Feb 13, 2008
The Perfect Coffee Brew
Location: Sagada (municipality), Mountain Province (province), Philippines
Manual Coffee Roasting
I can't say I'm a coffee connoisseur but I certainly have a penchant for drinking a good brew...make that the perfect brew. Well, what does it take to make a perfect brew? Ah, let me hand-hold you into the fascinating world of fresh roasted, fresh ground, fresh brewed coffee...no kidding, as in, you roast the coffee yourself!
Start with the Beans
In the Philippines, I'd be hard-pressed to find coffee better than Sagada coffee. At 1500 meters of elevation, it's excellent terrain for growing arabica coffee. I don't know, but perhaps it's the combination of altitude, being planted on mountain slopes where the sun hits it at certain times of the day, mist blanketing the mountains and cool crisp mountain air swaying the trees...that bring out the rich flavor and aroma of Sagada coffee - as the french would say, it has terroir.
There are a lot of commercially available home-type coffee roasters in the market...but that's like making bread using a bread machine. A-ah! not in my house. I do it the old fashioned way - pan roasting with a few thousand wrist-flicks. I do about 1 pound of coffee per roasting. Why? By the time I'm on the last serving (about 2 weeks with no guests), the coffee is still fresh. Doesn't make sense roasting your own coffee but 3 months down the road, it's still the same coffee you're brewing - it might be stale already.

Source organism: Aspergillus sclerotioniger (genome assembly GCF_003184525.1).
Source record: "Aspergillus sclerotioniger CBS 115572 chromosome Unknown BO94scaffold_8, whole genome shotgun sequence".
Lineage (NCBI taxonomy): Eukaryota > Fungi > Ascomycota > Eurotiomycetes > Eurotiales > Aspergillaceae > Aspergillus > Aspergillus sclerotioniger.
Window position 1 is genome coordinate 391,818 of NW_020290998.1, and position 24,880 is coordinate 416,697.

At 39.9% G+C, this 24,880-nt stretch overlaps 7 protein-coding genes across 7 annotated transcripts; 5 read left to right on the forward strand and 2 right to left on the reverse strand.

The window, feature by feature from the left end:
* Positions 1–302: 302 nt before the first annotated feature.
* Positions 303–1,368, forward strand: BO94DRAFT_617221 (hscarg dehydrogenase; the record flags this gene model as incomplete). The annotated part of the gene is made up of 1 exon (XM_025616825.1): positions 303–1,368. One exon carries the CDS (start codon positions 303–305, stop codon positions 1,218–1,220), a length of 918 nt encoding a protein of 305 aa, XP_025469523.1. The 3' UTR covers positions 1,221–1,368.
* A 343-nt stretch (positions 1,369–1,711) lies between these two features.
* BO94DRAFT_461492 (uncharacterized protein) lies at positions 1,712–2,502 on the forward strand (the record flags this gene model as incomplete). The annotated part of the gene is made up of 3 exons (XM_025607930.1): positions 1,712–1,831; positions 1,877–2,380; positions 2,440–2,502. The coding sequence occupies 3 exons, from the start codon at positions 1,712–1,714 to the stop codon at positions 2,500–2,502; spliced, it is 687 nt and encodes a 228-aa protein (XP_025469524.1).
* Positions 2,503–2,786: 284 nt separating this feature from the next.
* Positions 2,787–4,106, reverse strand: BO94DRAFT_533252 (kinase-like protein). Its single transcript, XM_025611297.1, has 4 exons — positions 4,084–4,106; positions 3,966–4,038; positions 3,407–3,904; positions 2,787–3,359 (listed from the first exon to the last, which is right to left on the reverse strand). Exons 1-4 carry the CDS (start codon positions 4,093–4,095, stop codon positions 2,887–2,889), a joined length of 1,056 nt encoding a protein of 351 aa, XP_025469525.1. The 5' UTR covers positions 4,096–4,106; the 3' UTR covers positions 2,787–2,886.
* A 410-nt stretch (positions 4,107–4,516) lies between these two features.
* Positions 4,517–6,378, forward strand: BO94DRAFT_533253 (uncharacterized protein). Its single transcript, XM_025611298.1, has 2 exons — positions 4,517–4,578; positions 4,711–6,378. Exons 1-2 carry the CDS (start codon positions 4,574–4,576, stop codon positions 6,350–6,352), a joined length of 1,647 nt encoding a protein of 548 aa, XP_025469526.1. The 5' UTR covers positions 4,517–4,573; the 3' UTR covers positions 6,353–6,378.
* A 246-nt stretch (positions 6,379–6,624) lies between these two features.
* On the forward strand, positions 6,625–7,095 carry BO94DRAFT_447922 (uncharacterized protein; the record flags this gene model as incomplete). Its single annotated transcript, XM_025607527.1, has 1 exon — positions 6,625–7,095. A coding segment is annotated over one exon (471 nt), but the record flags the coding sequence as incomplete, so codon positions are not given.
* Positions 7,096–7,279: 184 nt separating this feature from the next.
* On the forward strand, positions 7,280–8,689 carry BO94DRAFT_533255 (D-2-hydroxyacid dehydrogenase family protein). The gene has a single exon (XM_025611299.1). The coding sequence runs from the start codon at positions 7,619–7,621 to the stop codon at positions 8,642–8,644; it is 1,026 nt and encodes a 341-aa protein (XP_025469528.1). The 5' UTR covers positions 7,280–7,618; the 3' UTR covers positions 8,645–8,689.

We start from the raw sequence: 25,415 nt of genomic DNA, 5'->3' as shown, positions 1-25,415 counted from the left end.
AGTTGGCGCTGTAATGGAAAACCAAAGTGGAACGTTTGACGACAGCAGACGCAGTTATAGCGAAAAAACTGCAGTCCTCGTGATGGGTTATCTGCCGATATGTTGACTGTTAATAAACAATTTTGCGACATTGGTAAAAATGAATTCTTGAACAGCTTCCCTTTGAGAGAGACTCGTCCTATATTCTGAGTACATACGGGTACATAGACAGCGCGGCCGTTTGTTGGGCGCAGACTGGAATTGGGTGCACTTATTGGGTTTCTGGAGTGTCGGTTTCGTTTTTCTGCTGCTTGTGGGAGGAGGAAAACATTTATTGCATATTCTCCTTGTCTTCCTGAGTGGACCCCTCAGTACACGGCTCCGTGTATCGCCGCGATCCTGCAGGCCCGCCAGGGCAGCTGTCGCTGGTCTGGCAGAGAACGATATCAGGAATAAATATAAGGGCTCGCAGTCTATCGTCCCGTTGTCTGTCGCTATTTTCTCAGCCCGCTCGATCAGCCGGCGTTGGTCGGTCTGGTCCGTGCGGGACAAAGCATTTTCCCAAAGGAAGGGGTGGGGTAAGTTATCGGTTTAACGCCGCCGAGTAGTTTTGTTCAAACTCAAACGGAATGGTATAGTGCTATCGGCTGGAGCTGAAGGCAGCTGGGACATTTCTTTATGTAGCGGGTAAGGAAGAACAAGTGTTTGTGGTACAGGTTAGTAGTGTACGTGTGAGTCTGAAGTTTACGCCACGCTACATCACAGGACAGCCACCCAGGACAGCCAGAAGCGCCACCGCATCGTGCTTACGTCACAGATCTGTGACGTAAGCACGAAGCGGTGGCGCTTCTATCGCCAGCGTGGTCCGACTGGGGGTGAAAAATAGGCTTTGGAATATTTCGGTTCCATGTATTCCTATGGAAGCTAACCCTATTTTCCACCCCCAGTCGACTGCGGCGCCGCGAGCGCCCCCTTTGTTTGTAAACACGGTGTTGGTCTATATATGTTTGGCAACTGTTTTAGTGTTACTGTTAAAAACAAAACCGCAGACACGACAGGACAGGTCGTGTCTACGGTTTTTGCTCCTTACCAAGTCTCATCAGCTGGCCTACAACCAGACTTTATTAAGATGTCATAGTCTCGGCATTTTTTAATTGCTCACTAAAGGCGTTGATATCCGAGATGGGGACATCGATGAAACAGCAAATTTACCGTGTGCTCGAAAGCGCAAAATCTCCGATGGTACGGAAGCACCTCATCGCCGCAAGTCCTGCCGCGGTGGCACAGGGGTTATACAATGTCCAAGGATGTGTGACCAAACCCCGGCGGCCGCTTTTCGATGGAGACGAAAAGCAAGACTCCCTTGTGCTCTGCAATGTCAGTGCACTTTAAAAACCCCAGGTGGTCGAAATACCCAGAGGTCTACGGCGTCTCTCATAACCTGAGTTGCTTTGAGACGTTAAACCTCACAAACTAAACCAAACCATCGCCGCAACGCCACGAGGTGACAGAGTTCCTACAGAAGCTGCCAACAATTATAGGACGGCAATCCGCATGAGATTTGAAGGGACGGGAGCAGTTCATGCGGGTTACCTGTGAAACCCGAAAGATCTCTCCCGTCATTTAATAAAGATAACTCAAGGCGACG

Start with high-heat - no oil or anything else. The heat should be high enough to roast coffee within 15 minutes. From the moment the green coffee beans are put on the pan, I start flicking it...non-stop until it's done. Be warned. After 10 minutes, your forearms start getting fatigued. It's very crucial in the last minute...coffee can burn very fast at that stage. Remove from heat when you think you're close to the color you want (the operative word being 'close', because coffee continues to cook even after the fire is off). Keep flicking until all the smoke dissipates.